samwik: "Yes, but manners have to be taught."

To a degree, yes, but I think that they are 'learned' as much as 'taught', in the same way that a child learns its mother tongue.

samwik: "if you don't have an institution to pass these on, they seem to fade away within a couple of generations...I don't think the "institutional" answer (religion) is the best way to go; but without it, what else is left?"

We do have other institutions (and in my opinion far more important ones), the most important being the home and family, followed closely by school. Society as a whole, however, determines what is "mannerly". Conformity is promoted and enforced, as mentioned, within the home and educational institutions; but society, in general, encourages the maintenance and perpetuation of good manners by social-pressure. People are rewarded and punished for their behaviour from day to day. For example, successful interpersonal relationships, and often one's livelihood, depend upon one's ability to comply with a socially acceptable code of mannerly conduct. This is part of the matrix of social structure, in which religion may or may not play a significant role. If religious institutions were to vanish altogether from English culture, I wouldn't be concerned about the future of good manners.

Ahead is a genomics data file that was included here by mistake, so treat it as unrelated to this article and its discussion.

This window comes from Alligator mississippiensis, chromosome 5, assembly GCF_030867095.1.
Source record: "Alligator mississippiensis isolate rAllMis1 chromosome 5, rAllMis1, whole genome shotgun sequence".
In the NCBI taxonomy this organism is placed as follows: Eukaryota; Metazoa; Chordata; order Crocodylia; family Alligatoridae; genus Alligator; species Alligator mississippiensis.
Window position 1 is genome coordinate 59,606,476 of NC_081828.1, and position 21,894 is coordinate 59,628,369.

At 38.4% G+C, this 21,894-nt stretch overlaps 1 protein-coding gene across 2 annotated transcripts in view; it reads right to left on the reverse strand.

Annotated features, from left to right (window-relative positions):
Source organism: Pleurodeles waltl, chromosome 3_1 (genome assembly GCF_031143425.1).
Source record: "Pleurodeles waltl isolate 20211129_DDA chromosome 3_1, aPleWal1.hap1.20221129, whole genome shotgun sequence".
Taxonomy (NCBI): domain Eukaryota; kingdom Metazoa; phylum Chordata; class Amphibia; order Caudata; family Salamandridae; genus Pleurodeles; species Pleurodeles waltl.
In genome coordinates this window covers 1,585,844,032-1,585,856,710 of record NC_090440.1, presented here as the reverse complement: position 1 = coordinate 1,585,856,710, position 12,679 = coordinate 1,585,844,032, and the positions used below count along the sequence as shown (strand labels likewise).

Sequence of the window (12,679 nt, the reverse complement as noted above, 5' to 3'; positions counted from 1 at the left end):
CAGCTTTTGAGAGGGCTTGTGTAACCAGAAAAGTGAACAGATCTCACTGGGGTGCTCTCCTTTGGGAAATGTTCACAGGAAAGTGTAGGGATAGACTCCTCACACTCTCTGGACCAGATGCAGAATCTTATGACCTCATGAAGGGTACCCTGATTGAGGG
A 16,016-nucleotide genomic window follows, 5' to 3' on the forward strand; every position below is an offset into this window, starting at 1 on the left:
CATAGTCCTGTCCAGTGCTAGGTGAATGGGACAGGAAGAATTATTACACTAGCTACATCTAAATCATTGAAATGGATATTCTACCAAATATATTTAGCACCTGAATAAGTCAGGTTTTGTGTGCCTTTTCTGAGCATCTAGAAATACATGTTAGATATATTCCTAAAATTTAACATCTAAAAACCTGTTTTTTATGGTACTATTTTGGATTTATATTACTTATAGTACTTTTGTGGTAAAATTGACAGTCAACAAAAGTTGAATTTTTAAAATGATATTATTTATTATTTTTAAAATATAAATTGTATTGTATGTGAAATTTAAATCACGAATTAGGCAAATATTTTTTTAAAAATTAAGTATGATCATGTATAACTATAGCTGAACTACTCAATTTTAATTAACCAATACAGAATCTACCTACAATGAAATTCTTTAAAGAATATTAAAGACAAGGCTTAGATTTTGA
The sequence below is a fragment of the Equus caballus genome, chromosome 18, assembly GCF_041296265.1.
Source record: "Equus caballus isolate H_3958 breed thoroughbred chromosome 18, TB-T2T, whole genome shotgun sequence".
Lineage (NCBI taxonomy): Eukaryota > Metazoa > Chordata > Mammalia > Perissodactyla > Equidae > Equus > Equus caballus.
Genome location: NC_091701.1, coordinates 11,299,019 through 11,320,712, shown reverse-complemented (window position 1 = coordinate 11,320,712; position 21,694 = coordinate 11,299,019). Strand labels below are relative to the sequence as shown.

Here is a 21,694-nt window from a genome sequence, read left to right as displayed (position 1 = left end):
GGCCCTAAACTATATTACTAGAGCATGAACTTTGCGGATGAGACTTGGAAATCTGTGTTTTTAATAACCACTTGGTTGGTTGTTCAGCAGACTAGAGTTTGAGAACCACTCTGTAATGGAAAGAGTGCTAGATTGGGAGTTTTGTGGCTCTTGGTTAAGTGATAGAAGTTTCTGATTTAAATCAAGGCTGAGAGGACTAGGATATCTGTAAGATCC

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Terry, I just saw your post.

I agree, except that I think it's important to differentiate between manners and ethics, which overlap but are not the same.

To recap on what we already know: "manners" includes rituals that have no intrinsic ethical value, and the rituals can differ between cultures. They often signal recognition of status, rather in the way that a dog will lower its head to acknowledge the dominance of another dog. Among humans the system can be quite complex and good knowledge of the local social “pecking order” is sometimes a distinct social advantage.
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"Time is what prevents everything from happening at once" - John Wheeler